October 6, 2010

“Secretariat” wins on many levels

Posted in Between Us column, Entertainment, Movies, Television, Women at 10:34 pm by dinaheng

Those who know nothing about the world of horse racing are going to love the new Disney movie “Secretariat.” Those who are horse racing fans may nitpick at some of the details, but they’re going to find plenty to love, as well.

More than a sports film, the movie that opens October 8 is the story of Penny Chenery Tweedy, a Denver housewife whose faith in her big chestnut-colored horse changed the face of horse racing. Set in the early 1970s, the tale chronicles the struggle of a woman to be recognized and respected in a male-dominated sport during a time when the nation was struggling to find hope in the quagmire of the Vietnam War.

When Chenery (played by Diane Lane) takes over her ailing father’s stables, she works with veteran trainer Lucien Laurin (played by John Malkovich) to groom Secretariat, a seemingly laid back runner, into the 1973 Triple Crown winner that became recognized as one of the greatest race horses in history.

Director Randall Wallace — whose writing credits include “Braveheart,” “Pearl Harbor,” “We Were Soldiers” and “Man in the Iron Mask” — has given the film a joyful, uplifting tone that says when you follow your heart, you will win more than success.

“I’m sometimes asked why I make war stories, and I don’t,” says Wallace, sitting in a restaurant at the Santa Anita Race Track in Arcadia, Calif. “I make movies about love. War makes us look at what do we love enough to sacrifice our lives for.

” ‘Secretariat’ has the same theme, but it’s not layered with a sense of loss. It’s layered with a sense of glory and victory. We need stories that say courage works, and love prevails.”

Wallace, who grew up in Jackson, Tenn. and put himself through a year of seminary before turning to the entertainment industry, is a Southern gentleman whose spirituality clearly shows in the film’s opening use of Biblical text and musical choices. It is a spirituality rooted in Christianity, but not dogmatic in delivery.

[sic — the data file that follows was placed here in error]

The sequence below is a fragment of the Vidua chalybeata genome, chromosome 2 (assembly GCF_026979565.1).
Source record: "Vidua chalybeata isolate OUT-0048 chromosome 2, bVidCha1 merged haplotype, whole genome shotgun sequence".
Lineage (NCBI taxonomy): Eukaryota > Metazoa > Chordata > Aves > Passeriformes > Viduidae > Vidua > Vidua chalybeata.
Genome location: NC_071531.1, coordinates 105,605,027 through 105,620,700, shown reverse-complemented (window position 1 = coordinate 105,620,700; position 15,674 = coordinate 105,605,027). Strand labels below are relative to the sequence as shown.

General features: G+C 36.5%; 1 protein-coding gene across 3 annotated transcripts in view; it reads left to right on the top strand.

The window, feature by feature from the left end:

“I grew up in an extremely observant household, full of fun and life, but really stringent rules,” Wallace says. “We had powerful codes of behavior and honor. In this movie, I get to express everything that’s good about faith, hope and courage. It’s about the experience of the heart.”

He shares a story about being asked to teach once at the Catholic University of Milan. Wallace, a Protestant, had gone to see Leonardo da Vinci’s painting of The Last Supper with a Catholic priest who was a member of Opus Dei, and a friend from Afghanistan who was a devout Muslim.

“I love church architecture, and asked to see some,” Wallace says, explaining that the three then went into a beautiful cathedral. “We walked in together, and I asked if it would be all right if the three of us prayed. So we all knelt and said a silent prayer. Later, I asked what my friend, the Muslim, had prayed.”

Wallace says his friend answered, “I prayed to thank God that there are people who made a building so beautiful and dedicated to God.”

Finding common ground in spiritual beliefs, or in any aspect of life, lies in listening to what is in our hearts, and Wallace has extended that message to “Secretariat.” Chenery’s journey from traditional housewife to businesswoman shows how the wife and mother bridged differences with her husband and male colleagues to become a successful woman in her own right.

Unfortunately, in real life, the story didn’t end there, as Chenery and her husband Jack Tweedy divorced the year after the Triple Crown win. Her second marriage to Lennart Ringquist also ended in divorce.

Nevertheless, the story Wallace tells is inspirational and a pleasure to watch.

“It’s been the most joyous film to make,” Wallace says. “When Penny’s at her darkest time, and everyone’s failing to support her in the movie, she declares, ‘We’re going to live  rejoicing.’ And that’s what the movie says. It’s okay to rejoice. It’s a form of cowardice not to accept joy in your life.”

So if you’re in the mood for some joy, “Secretariat” is a sure bet.

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